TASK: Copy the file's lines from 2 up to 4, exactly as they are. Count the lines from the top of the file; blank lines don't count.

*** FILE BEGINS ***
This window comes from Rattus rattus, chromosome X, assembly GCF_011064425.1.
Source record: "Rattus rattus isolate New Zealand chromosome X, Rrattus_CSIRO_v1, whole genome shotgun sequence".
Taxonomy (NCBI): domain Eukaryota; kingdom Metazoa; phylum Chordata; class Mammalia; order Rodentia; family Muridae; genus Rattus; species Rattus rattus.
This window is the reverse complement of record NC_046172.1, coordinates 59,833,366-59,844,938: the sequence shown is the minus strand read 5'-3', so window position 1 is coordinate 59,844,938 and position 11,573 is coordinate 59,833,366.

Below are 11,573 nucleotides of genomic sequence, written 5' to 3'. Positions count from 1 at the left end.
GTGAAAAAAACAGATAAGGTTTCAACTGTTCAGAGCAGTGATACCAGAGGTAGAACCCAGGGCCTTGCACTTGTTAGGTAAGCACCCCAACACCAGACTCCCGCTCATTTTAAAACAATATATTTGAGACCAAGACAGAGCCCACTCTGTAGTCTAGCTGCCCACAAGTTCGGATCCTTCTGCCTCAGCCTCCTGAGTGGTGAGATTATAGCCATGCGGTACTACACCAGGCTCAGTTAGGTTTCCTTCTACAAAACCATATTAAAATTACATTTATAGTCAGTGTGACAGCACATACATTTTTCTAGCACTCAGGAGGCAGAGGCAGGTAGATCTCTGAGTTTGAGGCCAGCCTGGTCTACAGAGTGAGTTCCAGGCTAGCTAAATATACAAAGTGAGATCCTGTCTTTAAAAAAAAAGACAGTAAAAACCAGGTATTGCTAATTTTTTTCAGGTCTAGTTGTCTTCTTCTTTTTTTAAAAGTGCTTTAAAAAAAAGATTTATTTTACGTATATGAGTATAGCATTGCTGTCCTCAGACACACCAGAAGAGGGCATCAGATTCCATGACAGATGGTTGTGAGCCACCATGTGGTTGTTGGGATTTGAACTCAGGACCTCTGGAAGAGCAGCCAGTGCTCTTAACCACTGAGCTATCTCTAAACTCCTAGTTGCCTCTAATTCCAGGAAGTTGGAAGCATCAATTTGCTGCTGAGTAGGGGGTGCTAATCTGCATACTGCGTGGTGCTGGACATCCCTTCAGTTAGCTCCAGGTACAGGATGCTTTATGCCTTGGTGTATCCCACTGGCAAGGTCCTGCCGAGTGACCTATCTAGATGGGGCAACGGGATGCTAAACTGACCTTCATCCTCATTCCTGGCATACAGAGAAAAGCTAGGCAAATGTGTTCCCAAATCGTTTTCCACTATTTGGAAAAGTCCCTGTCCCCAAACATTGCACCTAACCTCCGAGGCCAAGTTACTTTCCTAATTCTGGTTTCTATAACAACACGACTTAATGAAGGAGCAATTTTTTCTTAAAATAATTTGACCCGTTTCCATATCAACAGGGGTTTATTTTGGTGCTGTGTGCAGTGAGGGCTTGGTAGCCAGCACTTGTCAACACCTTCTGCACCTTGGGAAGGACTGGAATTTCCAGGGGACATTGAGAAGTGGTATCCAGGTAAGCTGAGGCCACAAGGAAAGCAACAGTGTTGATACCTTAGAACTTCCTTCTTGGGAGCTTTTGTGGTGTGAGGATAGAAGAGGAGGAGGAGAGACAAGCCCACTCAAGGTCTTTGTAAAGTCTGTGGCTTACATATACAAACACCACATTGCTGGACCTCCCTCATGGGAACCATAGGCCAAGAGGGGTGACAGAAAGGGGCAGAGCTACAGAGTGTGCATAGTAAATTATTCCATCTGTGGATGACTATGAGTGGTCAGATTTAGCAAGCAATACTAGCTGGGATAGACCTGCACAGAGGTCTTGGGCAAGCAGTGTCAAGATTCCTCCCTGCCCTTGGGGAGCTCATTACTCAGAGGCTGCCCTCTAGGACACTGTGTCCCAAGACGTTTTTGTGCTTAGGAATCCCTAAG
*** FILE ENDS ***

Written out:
Source record: "Rattus rattus isolate New Zealand chromosome X, Rrattus_CSIRO_v1, whole genome shotgun sequence".
Taxonomy (NCBI): domain Eukaryota; kingdom Metazoa; phylum Chordata; class Mammalia; order Rodentia; family Muridae; genus Rattus; species Rattus rattus.
This window is the reverse complement of record NC_046172.1, coordinates 59,833,366-59,844,938: the sequence shown is the minus strand read 5'-3', so window position 1 is coordinate 59,844,938 and position 11,573 is coordinate 59,833,366.